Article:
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Dunedin’s service clubs have bounced back in to action — energised by spring and the country’s emergence from Covid-19 restrictions.
Despite being as active as possible during Alert Levels 4 and 3 , including helping to deliver meals and groceries to the city’s elderly and vulnerable people, service clubs are relishing being out and about interacting with the public.
Rotary Dunedin immediate past president Prof John Drummond said the club had donated $10,000 to city food banks during lockdown, as well as giving practical support.
"Rotary is a resilient group — as soon as we were able to, we were out there making things happen," Prof Drummond said.
Along with practical activities — such as planting native trees at Smaill’s Beach, installing a bike-repair station at the West Harbour cycleway-walkway, and helping out at Orokonui Ecosanctuary — the club has launched into fundraising activities.
"It is important that we get money into the bank, so that when people apply to us for money, we are able to respond," he said.
Membership of Rotary Dunedin, which will turn 100 in 2023, had declined slightly — a common occurrence for service clubs in today’s busy world, Prof Drummond said.
The club was tackling this issue with innovation — such as the establishment of a Dunedin-based E-Club, which had members all over the world — and a membership drive planned for next month.
"As an international organisation, Rotary has changed and adapted along with society — we now have a significant proportion of women members and young people," he said.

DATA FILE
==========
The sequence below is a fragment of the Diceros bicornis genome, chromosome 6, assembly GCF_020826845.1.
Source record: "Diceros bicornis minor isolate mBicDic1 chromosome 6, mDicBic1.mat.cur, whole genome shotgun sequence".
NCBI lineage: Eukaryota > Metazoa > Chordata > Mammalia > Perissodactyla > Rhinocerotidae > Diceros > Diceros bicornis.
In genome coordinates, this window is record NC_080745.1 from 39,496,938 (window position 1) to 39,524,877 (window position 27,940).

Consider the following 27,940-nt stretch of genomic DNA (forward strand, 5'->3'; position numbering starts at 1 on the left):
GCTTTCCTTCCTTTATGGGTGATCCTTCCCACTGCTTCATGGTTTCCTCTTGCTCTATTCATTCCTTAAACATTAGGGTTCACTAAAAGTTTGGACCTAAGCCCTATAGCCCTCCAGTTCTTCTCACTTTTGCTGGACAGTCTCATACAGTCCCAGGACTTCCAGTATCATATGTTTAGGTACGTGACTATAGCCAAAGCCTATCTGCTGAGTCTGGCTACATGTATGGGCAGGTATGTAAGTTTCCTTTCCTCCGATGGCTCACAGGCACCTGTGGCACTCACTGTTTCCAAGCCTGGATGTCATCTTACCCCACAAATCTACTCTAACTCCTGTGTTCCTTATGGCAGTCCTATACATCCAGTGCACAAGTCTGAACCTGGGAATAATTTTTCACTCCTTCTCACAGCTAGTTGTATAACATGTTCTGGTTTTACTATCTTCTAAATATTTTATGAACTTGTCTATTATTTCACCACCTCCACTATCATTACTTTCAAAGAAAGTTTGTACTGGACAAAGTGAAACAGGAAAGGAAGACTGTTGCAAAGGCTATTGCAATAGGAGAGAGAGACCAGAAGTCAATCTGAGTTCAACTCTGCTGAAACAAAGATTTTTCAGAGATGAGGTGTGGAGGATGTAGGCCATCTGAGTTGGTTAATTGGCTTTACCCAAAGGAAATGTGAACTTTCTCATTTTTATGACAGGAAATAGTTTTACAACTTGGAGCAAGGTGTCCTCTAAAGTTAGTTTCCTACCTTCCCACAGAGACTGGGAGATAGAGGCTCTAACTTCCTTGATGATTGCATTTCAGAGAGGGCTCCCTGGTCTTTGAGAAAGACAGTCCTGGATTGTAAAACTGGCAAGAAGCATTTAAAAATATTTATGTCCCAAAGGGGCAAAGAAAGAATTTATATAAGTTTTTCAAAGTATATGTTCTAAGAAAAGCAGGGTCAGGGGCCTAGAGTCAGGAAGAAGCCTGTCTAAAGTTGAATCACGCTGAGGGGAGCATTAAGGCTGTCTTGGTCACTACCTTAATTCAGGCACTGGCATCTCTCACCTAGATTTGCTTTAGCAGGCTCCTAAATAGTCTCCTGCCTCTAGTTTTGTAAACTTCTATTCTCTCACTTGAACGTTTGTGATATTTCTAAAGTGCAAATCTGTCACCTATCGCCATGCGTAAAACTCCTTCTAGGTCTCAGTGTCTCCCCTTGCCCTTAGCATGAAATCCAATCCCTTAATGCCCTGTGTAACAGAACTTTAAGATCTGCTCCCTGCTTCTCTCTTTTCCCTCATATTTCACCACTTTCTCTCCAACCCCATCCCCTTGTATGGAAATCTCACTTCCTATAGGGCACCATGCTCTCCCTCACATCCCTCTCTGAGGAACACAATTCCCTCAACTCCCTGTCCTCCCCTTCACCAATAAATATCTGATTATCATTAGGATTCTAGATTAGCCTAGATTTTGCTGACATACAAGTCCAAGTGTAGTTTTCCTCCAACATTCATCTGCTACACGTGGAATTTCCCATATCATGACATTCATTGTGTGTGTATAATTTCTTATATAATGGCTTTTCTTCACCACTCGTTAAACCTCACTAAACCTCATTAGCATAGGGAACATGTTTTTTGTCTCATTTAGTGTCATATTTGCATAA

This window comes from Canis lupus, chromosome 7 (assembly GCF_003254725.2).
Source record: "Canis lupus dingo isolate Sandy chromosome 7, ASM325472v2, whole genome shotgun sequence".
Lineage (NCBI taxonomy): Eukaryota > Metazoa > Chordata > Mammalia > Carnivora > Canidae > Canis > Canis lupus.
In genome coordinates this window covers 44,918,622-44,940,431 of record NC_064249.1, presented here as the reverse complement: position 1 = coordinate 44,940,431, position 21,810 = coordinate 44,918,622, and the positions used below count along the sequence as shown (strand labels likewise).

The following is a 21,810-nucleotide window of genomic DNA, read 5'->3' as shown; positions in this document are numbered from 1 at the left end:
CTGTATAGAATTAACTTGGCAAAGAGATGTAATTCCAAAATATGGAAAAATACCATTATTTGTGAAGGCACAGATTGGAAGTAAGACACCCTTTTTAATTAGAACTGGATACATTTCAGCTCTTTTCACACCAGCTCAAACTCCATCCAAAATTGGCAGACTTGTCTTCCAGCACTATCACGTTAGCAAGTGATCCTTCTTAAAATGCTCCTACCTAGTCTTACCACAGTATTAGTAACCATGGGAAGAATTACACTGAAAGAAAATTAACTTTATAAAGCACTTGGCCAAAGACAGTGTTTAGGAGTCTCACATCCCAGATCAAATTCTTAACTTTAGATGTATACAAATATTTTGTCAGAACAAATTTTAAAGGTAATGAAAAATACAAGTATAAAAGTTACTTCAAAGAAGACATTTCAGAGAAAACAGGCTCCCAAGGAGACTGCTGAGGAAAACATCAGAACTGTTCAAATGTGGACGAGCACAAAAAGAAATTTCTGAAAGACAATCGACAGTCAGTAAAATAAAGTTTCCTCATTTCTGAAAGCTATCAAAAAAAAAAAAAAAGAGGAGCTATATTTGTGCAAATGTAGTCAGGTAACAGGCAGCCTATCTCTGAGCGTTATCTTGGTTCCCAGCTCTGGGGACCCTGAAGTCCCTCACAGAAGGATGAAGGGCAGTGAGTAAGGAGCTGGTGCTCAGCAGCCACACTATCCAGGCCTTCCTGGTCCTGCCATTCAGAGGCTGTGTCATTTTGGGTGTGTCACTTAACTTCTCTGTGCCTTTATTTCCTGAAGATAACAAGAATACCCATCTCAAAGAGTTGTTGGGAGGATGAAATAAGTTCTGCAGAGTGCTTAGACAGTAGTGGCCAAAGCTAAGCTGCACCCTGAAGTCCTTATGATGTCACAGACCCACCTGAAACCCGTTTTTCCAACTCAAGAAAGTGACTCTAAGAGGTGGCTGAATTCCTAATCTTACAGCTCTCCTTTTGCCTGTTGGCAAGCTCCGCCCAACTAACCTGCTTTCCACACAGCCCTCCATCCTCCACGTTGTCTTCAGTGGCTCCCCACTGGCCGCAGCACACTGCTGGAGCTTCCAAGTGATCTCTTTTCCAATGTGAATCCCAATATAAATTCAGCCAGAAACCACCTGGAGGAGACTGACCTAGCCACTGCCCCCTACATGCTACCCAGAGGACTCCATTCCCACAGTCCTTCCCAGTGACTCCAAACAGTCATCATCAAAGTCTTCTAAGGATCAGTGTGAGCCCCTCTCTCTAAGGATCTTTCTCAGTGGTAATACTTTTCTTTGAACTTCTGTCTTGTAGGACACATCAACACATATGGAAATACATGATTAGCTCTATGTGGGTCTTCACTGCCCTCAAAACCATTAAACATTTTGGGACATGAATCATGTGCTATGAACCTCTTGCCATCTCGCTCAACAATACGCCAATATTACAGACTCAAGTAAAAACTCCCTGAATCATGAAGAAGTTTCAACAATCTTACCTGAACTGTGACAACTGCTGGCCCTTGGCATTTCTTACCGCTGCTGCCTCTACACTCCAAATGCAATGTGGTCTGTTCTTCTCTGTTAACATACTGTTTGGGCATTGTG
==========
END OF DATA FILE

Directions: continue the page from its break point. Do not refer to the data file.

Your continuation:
Dunedin Host Lions Club president David Phillips said the club was in good heart, with members working in the community after an enforced hiatus due to Covid-19.
The club held a garage sale at the weekend, raising funds for charity, and members will soon take part in the Child Ability Walk, as part of a national fundraiser to support children with disabilities.
Mr Phillips said Dunedin Host Lions Club was in its 60th year and was the oldest of Dunedin’s six clubs, with a steady membership of 26.
"Everyone is keen to be active and out there getting things done," he said.
Taieri Altrusa Club committee member Claire Paterson said the women’s service group was "in great heart" with several new members.
"We have a delightful group of very active ladies working together for the benefit of the community," Mrs Paterson said.
Membership had increased, with about 25 diverse women involved in a range of service projects.
Taieri Altrusa has a focus on supporting literacy and uses fundraising activities to provide books and literacy aids for local primary and preschools, along with many other charitable donations.
The group is a firm supporter of Days for Girls, an international project to provide period support for girls and women, so they can continue with education and work.
Mosgiel Rotary Club secretary Margie Murray said the club had recently been able to hold its annual book sale, raising $20,000 for local charities and organisations.
"We were delighted to be able to hold the book sale — it was great to be out there in the community," Mrs Murray said.
The club had now launched into its summer programme, which involved members tackling small-scale projects, such as tidying around the Mosgiel sign, selling firewood, planting natives, and looking after planter boxes in Mosgiel.
"We have a real variety of projects on the go at the moment."
Club membership remained steady, with new members always welcome to join, she said.